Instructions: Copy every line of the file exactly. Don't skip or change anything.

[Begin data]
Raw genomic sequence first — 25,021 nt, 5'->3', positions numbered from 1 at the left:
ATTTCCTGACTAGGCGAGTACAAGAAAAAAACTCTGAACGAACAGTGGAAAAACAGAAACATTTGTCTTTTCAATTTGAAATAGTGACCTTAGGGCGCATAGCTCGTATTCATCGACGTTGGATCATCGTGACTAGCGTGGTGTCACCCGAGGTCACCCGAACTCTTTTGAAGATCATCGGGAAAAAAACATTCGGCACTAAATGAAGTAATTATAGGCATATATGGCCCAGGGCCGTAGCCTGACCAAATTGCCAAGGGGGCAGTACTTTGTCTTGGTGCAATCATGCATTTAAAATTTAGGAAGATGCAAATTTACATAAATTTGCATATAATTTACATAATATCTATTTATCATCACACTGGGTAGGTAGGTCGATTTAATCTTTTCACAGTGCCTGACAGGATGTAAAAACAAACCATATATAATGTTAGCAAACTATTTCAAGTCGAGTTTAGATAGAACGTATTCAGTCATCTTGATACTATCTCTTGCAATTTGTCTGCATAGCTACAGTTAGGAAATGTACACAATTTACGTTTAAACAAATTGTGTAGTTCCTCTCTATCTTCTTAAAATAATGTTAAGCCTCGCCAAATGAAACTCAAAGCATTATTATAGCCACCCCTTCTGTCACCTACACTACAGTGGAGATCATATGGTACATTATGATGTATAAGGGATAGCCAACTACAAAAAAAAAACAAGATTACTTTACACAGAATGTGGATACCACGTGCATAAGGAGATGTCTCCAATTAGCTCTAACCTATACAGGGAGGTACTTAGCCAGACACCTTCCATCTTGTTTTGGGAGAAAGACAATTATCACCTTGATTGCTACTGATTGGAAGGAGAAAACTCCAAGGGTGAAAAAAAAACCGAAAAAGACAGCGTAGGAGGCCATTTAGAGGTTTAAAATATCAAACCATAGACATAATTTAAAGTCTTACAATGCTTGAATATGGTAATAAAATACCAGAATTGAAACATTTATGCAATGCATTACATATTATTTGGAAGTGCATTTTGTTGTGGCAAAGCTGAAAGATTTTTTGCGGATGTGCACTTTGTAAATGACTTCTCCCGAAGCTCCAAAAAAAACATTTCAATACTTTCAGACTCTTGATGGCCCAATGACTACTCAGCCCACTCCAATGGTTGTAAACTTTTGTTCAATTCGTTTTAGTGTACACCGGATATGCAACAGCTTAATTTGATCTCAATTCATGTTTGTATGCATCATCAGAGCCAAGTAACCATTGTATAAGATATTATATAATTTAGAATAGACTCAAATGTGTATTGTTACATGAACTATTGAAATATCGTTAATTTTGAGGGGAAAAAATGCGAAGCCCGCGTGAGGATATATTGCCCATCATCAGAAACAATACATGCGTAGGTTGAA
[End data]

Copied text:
Raw genomic sequence first — 25,021 nt, 5'->3', positions numbered from 1 at the left:
ATTTCCTGACTAGGCGAGTACAAGAAAAAAACTCTGAACGAACAGTGGAAAAACAGAAACATTTGTCTTTTCAATTTGAAATAGTGACCTTAGGGCGCATAGCTCGTATTCATCGACGTTGGATCATCGTGACTAGCGTGGTGTCACCCGAGGTCACCCGAACTCTTTTGAAGATCATCGGGAAAAAAACATTCGGCACTAAATGAAGTAATTATAGGCATATATGGCCCAGGGCCGTAGCCTGACCAAATTGCCAAGGGGGCAGTACTTTGTCTTGGTGCAATCATGCATTTAAAATTTAGGAAGATGCAAATTTACATAAATTTGCATATAATTTACATAATATCTATTTATCATCACACTGGGTAGGTAGGTCGATTTAATCTTTTCACAGTGCCTGACAGGATGTAAAAACAAACCATATATAATGTTAGCAAACTATTTCAAGTCGAGTTTAGATAGAACGTATTCAGTCATCTTGATACTATCTCTTGCAATTTGTCTGCATAGCTACAGTTAGGAAATGTACACAATTTACGTTTAAACAAATTGTGTAGTTCCTCTCTATCTTCTTAAAATAATGTTAAGCCTCGCCAAATGAAACTCAAAGCATTATTATAGCCACCCCTTCTGTCACCTACACTACAGTGGAGATCATATGGTACATTATGATGTATAAGGGATAGCCAACTACAAAAAAAAAACAAGATTACTTTACACAGAATGTGGATACCACGTGCATAAGGAGATGTCTCCAATTAGCTCTAACCTATACAGGGAGGTACTTAGCCAGACACCTTCCATCTTGTTTTGGGAGAAAGACAATTATCACCTTGATTGCTACTGATTGGAAGGAGAAAACTCCAAGGGTGAAAAAAAAACCGAAAAAGACAGCGTAGGAGGCCATTTAGAGGTTTAAAATATCAAACCATAGACATAATTTAAAGTCTTACAATGCTTGAATATGGTAATAAAATACCAGAATTGAAACATTTATGCAATGCATTACATATTATTTGGAAGTGCATTTTGTTGTGGCAAAGCTGAAAGATTTTTTGCGGATGTGCACTTTGTAAATGACTTCTCCCGAAGCTCCAAAAAAAACATTTCAATACTTTCAGACTCTTGATGGCCCAATGACTACTCAGCCCACTCCAATGGTTGTAAACTTTTGTTCAATTCGTTTTAGTGTACACCGGATATGCAACAGCTTAATTTGATCTCAATTCATGTTTGTATGCATCATCAGAGCCAAGTAACCATTGTATAAGATATTATATAATTTAGAATAGACTCAAATGTGTATTGTTACATGAACTATTGAAATATCGTTAATTTTGAGGGGAAAAAATGCGAAGCCCGCGTGAGGATATATTGCCCATCATCAGAAACAATACATGCGTAGGTTGAA